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Climate threatened Tuvalu holds election watched by Taiwan, China

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Tuvalu's finance minister Seve Paeniu arrives at a COP28 meeting in the United Arab Emirates, December, 2023. REUTERS/Amr Alfiky/File Ph...

Tuvalu's finance minister Seve Paeniu arrives at a COP28 meeting in the United Arab Emirates, December, 2023. REUTERS/Amr Alfiky/File Ph...

SYDNEY, Jan 26 (Reuters) - Voting began on Friday (Jan. 26) in the tiny Pacific Island nation of Tuvalu in a national election that is being closely watched by China, Taiwan, the U.S. and its ally Australia, amid a tussle for influence in the region.

Tuvalu, with a population of about 11,200 spread across nine islands, has campaigned at international conferences for greater action to help low-lying nations address climate change, because science shows its capital Funafuti risks being inundated by tides by 2050.

Most of Tuvalu is forecast to be flooded by high tides by 2100, says the United Nations Development Programme, which is working with Tuvalu to bolster its coastline.

A contest for influence in the Pacific between China and the United States has seen Tuvalu courted, with Washington recently pledging to connect its remote population by undersea cable to global telecommunications for the first time.

Tuvalu is one of three remaining Pacific allies of Taiwan, after Nauru cut ties this month and switched to Beijing which pledged more development support.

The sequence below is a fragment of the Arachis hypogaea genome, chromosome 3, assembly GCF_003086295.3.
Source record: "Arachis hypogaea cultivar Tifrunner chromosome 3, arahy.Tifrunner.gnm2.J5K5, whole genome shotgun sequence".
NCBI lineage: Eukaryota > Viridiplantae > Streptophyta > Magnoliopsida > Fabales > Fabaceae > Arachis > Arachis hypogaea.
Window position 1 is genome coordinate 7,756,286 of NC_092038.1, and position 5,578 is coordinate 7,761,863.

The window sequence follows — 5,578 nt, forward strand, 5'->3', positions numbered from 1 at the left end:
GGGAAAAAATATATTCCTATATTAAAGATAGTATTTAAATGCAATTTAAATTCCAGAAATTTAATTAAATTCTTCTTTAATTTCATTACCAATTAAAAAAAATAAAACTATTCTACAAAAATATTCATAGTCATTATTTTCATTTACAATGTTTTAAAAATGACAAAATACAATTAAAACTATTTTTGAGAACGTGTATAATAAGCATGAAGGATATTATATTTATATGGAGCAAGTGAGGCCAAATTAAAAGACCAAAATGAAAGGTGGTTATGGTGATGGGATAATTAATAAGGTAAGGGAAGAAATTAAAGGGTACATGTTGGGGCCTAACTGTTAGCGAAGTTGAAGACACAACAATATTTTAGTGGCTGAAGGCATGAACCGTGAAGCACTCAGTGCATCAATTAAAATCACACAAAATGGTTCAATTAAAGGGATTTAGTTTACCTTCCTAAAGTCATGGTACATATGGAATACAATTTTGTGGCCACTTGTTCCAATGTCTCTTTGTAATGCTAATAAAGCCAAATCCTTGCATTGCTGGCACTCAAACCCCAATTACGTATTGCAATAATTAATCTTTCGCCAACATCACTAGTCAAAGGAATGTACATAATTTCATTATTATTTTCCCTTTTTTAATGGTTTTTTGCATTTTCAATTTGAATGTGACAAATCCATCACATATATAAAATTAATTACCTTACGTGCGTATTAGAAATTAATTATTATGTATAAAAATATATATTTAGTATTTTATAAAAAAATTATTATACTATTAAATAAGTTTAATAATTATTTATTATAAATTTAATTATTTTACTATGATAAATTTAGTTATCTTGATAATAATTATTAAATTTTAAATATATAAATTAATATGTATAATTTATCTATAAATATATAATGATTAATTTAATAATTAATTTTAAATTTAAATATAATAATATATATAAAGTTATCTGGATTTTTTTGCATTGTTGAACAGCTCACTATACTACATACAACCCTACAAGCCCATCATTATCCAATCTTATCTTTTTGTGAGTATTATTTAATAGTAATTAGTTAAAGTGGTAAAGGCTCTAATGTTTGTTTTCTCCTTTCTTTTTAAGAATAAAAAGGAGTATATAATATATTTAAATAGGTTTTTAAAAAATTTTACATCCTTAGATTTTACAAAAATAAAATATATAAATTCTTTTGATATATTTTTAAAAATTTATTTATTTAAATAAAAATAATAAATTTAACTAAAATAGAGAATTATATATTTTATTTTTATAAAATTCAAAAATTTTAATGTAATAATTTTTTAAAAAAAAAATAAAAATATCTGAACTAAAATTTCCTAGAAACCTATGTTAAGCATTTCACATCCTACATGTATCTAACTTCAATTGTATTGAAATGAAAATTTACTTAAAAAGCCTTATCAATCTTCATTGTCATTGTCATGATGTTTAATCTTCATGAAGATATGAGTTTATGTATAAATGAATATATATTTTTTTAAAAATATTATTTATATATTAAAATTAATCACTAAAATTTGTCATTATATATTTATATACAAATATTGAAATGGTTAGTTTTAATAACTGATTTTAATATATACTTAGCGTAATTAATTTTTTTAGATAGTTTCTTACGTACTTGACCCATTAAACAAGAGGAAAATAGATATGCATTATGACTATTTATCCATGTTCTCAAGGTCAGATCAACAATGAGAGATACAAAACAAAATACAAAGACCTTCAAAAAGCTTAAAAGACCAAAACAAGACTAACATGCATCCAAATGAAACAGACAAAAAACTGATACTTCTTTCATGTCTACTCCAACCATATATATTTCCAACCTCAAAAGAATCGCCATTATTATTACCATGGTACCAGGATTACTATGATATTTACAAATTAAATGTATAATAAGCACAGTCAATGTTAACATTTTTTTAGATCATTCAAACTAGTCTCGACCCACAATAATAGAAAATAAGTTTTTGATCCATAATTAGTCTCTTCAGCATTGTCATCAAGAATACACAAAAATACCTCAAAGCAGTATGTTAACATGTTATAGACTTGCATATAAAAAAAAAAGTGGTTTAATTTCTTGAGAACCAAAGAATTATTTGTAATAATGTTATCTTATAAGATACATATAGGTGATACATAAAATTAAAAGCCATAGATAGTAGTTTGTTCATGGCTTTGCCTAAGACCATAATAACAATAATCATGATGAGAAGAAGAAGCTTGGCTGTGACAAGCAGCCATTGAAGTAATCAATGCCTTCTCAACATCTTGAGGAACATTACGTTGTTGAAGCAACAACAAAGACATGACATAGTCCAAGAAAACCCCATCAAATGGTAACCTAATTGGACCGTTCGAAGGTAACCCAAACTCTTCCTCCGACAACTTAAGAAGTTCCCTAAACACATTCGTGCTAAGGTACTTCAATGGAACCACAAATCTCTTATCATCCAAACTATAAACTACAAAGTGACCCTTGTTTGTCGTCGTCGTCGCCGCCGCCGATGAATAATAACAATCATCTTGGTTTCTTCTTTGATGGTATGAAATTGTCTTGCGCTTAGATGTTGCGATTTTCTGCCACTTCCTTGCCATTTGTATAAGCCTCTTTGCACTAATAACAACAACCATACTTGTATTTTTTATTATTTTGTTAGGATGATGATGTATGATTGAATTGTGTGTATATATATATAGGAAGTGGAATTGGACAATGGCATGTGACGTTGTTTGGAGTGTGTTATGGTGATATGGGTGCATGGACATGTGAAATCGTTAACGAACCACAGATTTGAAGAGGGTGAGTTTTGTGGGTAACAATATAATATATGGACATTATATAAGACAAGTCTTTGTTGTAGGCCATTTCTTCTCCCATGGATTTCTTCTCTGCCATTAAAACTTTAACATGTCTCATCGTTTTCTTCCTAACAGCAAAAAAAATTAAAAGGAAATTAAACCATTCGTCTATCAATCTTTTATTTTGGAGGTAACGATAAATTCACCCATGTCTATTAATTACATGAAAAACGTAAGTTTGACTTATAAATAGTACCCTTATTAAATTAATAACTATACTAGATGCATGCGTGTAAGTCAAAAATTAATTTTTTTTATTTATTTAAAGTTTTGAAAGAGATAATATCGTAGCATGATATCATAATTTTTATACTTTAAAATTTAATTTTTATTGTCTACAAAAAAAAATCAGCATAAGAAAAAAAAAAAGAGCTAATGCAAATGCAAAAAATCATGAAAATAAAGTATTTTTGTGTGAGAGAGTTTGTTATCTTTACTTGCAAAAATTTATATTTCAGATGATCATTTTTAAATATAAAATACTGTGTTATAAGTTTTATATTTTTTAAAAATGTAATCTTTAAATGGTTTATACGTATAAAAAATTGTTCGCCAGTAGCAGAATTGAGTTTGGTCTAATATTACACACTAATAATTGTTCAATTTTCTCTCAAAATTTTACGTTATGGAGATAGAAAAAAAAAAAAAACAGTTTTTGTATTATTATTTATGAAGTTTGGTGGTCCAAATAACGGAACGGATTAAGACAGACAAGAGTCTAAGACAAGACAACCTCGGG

Taiwan on Thursday said China was trying to influence the Tuvalu election and "seize our diplomatic allies". China's foreign ministry did not immediately respond to a request for comment.

China views democratically governed Taiwan as its own territory and not entitled to diplomatic ties. Taiwan rejects China's sovereignty claim.

Contenders for Tuvalu's leadership have all advocated for climate change action on the world stage, but differ in approaches to ties with Taiwan, a diplomatic ally since 1979.

Tuvalu's Finance Minister Seve Paeniu, who has secured a seat in the new parliament as one of only two candidates for the Nukulaelae island electorate, told Reuters he expects Taiwan ties to be reviewed after the election.

The new government should decide whether Taiwan or China can best respond to Tuvalu's development needs, he said.

Prime Minister Kausea Natano has told Taiwan he continues to support ties, Taiwan said.

Enele Sopoaga, ousted as prime minister by Natano at the 2019 election, and former foreign minister Simon Kofe, have previously pledged support for Taiwan.

There are no political parties, and two lawmakers will be chosen by voters in each of eight island electorates.

After votes are counted, government boats collect the new lawmakers from islands and bring them to the capital Funafuti, a journey that can take up to 27 hours. The prime minister is chosen by the newly elected lawmakers.

Natano and Kofe are running in the seat of Funafuti.

Kofe attracted global headlines in 2021 when he delivered a speech to the United Nations climate change summit standing knee deep in water to highlight the plight of the low-lying nation.

Tuvalu signed a security and migration agreement with Australia in November that allows Canberra to vet security ties.

Sopoaga has rejected the Australia deal, while Kofe said some aspects should be revised.